Ringer Makes D Series Noise

Ringer Makes D Series Noise
Welcome Sight: Phone app displaying video from a Bot Home camera.

Bot Home Automation Inc., maker of a video camera-rigged doorbell called Ring, last week raised a $109 million Series D round and said it is aiming for an initial public offering before the end of the year.

The Santa Monica firm has come a long way since Chief Executive Jamie Siminoff pitched the product on ABC reality TV contest “Shark Tank” and subsequently rejected a tight-fisted investment deal from one of the show’s investors, Kevin O’Leary. The company has since raised $209 million in venture capital. In the last year alone, Bot Home has grown from about 300 employees to more than 1,000.

The company’s so-called smart doorbell comes with a camera, two-way speaker, and motion detector that live-streams video footage from a user’s front step to a mobile app. Bot Home’s doorbells cost $200 or $250, with the more expensive model featuring a slimmer design and higher-resolution video. Customers are also charged $30 annually per device to recall video footage from a cloud storage service.

In addition, Bot Home has recently launched several different types of security cameras to complement its doorbell products. Its $250 model features a 110-decibel siren alarm and blinding floodlights. Ring products sell online and in more than 15,000 retail locations.

Bot Home was founded in 2012, but sales of its doorbell first spiked after founder Siminoff pitched an early version of the product on “Shark Tank.” The company raised its $109 million round from investors including DFJ Growth, Goldman Sachs Investment Partners, Qualcomm Ventures, American Family Insurance, Shea Ventures, True Ventures, Virgin Group founder Richard Branson, and other undisclosed firms. Silicon Valley Bank has provided a loan to the manufacturer.

The latest raise will be spent on expanding sales operations around the globe, computer vision research to study the patterns of burglars, and preparation for its forthcoming IPO, said Siminoff, noting the public offering should also help sales thanks to increased news coverage.

“It definitely raises our profile and it raises the credibility of our company,” he said. “Being a security company, that is really important.”

Bot Home aims to assist homeowners coordinate their own security measures, Siminoff added. The company’s cloud service includes a subscribers-only social network that allows device owners to share footage of potential criminal activity with one another. The footage can also be emailed or shared on neighborhood social network Nextdoor.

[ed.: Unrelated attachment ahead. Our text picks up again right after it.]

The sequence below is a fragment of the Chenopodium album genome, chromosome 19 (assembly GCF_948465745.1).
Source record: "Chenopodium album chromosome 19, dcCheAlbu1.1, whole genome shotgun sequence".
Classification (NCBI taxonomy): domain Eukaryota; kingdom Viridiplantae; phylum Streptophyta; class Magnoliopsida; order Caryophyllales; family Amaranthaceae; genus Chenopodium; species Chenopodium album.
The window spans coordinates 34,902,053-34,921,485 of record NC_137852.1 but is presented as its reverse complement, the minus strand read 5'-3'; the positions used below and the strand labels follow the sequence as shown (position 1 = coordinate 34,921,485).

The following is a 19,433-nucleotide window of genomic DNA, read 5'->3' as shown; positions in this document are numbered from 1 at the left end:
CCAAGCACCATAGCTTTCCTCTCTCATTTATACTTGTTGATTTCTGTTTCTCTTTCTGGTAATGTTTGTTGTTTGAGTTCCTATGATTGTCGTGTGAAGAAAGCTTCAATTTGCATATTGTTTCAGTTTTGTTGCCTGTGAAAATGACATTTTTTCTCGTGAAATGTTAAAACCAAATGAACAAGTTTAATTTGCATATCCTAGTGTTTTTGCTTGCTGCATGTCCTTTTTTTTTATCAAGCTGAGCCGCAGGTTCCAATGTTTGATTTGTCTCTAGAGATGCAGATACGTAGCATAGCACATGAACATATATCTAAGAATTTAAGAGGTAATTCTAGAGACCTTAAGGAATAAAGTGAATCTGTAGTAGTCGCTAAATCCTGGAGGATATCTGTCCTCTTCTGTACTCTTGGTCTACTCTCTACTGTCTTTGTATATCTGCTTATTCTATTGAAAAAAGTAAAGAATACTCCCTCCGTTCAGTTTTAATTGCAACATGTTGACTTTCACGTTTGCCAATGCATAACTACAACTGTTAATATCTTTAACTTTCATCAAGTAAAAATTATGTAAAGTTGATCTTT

The company claims that the spread of its cameras has had a measurable impact on security in a number of neighborhoods. For example, Bot Home sponsored a study with the Los Angeles Police Department to install Ring doorbells on 10 percent of homes in Wilshire Park. In six months, home burglaries were reduced by 55 percent in the neighborhood and no burglaries occurred at any of the homes with Ring installed, according to the company.

Fast-Tracking Research

Hyperloop Transportation Technologies announced plans last week to open a research and development center in Toulouse, France. The Playa Vista company is ramping up its operations after raising $30 million in December from EdgeWater Investments, based in Silicon Valley.

The firm chose the Toulouse region because it is home to the global headquarters of aerospace giant Airbus and a research facility for the European Space Agency. The center will be located on a former military base that was redeveloped into a startup hub for aerospace companies.

Not to be confused with downtown’s Hyperloop One, Hyperloop Transportation has about 30 salaried employees and 800 unsalaried collaborators doing research and development work in exchange for stock.

The company is eyeing a European rail network and has signed an agreement to explore connecting a hyperloop system from Slovakia to the Czech Republic.

“We are really seeing interest in what the technology could do (in Eastern Europe), in an area that doesn’t have a lot of infrastructure development,” said Chief Executive Dirk Ahlborn.

Interest from local governments is critically important for Hyperloop Transportation’s progress, he added.

“The biggest challenge is not the technology but the regulatory framework,” he said.

Grand Prize

WeWork, a New York-based operator of co-working spaces, awarded $600,000 to 14 L.A. startups and nonprofits as part of a pitch contest that took place last week across nine of the company’s local offices.

The event pitted 44 L.A. WeWork tenants against each other in an investor pitch contest that awarded organizations with business plans and initiatives aimed at community organizing and service. The winning organization was WeThrive, a Santa Monica nonprofit that provides mentorship to young people through after-school entrepreneurship programs. The company received $180,000.

The contest was a good way for WeWork employees to engage with local leaders and provided an opportunity for businesses and nonprofits to hone their pitches, said Jen Berrent, WeWork’s chief culture and legal officer.

“We are constantly looking at ways where we can help the community and our members thrive as businesses,” she said. “The core part is helping our members succeed, getting engaged, and providing them with resources.”

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